Thursday, April 21, 2011



The jaboticaba is a very cool fruit. Sure, it looks like grapes there, but look at this photo from Wikipedia:

See, the fruits grow directly on the trunk of the tree. And although the skin is thick and slightly tannic like a slipskin grape (fox, Concord, muscadine), the inside is soft and custardy, and similar to lychee or mangosteen in flavor. The seed is soft, a little bitter, a little mealy - certainly something you can eat if you want, and that's not going to break any fillings.

When eaten whole, the fruit is somewhat grape-like in flavor - the skin tarter and more tannic than the sweet innards, everything kind of balancing out. Alternately you can pop the innards into your mouth for something more tropical-tasting. You can see the innards in some of the burst fruit here, before I washed and sorted them:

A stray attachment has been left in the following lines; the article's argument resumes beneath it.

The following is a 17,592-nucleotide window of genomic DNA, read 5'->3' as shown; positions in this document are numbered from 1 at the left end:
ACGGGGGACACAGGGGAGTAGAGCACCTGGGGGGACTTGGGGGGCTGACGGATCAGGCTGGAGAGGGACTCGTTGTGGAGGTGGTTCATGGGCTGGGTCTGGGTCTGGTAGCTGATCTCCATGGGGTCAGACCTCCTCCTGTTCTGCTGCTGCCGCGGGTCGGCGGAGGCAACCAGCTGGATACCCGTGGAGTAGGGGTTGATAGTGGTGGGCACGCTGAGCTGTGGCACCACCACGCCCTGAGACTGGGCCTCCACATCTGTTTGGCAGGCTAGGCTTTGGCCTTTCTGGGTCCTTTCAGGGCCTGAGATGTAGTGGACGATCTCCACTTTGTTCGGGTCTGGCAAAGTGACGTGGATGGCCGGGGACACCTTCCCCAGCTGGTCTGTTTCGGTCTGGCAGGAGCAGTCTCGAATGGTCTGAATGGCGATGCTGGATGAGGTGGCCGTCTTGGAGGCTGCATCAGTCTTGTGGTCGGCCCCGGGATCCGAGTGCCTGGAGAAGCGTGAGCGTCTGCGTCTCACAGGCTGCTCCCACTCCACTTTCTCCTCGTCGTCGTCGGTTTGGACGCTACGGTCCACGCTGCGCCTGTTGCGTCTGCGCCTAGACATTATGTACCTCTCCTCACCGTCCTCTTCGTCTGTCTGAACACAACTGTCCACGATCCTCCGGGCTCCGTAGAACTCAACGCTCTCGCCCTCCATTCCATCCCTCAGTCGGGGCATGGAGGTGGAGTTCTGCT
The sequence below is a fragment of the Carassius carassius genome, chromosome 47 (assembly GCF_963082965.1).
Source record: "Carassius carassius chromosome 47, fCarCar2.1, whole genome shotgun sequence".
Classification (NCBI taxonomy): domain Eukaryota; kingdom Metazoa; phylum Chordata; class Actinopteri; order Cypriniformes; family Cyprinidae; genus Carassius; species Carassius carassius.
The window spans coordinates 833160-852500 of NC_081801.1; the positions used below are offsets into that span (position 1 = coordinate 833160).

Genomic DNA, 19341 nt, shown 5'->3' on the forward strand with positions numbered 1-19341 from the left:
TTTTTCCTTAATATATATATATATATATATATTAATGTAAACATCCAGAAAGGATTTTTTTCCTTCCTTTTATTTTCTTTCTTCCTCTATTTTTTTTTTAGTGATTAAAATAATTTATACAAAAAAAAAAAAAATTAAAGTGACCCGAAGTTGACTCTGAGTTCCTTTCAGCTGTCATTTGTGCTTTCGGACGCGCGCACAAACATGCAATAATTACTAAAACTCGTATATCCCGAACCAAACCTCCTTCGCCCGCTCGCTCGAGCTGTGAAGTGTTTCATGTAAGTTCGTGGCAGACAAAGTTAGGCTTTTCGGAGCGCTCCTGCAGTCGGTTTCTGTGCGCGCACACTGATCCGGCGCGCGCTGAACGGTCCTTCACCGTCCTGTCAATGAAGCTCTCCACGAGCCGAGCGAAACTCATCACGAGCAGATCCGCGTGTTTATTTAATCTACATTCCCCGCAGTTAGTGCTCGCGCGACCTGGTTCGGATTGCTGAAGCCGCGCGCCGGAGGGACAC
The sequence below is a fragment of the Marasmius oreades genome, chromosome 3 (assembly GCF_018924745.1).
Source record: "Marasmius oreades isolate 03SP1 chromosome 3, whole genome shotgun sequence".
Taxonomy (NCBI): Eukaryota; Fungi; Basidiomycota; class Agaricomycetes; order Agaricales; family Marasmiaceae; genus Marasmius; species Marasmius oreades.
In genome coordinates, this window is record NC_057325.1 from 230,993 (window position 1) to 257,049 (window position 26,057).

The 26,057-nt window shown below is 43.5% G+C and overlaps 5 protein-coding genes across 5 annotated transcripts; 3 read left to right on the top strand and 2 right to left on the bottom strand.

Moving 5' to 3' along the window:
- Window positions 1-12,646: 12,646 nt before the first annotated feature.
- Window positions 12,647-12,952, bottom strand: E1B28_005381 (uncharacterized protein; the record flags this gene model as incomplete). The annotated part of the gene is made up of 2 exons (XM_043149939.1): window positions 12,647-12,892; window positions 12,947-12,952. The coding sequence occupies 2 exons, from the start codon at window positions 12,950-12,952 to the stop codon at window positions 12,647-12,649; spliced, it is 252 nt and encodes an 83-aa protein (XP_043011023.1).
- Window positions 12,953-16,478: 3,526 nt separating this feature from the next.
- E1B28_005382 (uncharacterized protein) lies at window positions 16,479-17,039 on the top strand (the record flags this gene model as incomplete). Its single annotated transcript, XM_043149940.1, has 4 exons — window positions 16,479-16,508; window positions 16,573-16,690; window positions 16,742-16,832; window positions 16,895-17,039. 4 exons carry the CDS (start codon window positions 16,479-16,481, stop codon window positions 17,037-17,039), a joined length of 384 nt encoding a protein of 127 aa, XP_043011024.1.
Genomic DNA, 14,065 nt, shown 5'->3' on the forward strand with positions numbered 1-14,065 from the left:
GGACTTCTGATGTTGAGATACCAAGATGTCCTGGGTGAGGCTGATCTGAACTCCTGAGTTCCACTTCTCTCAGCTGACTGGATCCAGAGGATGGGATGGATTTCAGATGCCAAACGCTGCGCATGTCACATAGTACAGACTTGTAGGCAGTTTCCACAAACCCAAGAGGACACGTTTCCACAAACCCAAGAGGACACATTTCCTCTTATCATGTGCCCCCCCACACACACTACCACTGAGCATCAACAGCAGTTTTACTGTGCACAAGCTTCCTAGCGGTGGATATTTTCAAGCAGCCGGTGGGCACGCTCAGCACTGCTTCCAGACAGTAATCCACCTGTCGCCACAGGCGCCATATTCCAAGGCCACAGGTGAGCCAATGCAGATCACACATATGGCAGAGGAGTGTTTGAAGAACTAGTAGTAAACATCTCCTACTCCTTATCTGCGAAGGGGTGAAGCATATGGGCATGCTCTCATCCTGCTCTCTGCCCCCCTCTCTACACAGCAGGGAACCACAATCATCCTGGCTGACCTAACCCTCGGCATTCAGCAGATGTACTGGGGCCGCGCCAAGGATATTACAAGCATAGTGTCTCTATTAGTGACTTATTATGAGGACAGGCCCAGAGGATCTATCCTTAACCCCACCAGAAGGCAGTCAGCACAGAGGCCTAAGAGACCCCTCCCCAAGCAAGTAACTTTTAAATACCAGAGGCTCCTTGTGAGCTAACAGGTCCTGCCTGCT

The skins can be dried and used to make tea - it's not bad, though not very strong flavored unless you use a lot of them, or maybe I should be boiling the skins instead of just steeping them.

The fruit starts to ferment pretty quickly, even in the refrigerator - this is why there's been no attempt to sell jaboticaba on a wide scale in the US. (That, and the trees grow slowly, so it's a long time before you get a useful amount of fruit from them.) In fact, when I tried to candy some of the fruits using the usual method - soaking them in a sugar syrup and increasing the concentration of sugar every day while the fruit absorbs it - I wound up instead with a container full of slightly carbonated jaboticaba wine.

So with the candying failed, what did I do with these other than just eat them? Jjam and Jgin, of course.

Jaboticaba jam, jaboticaba gin

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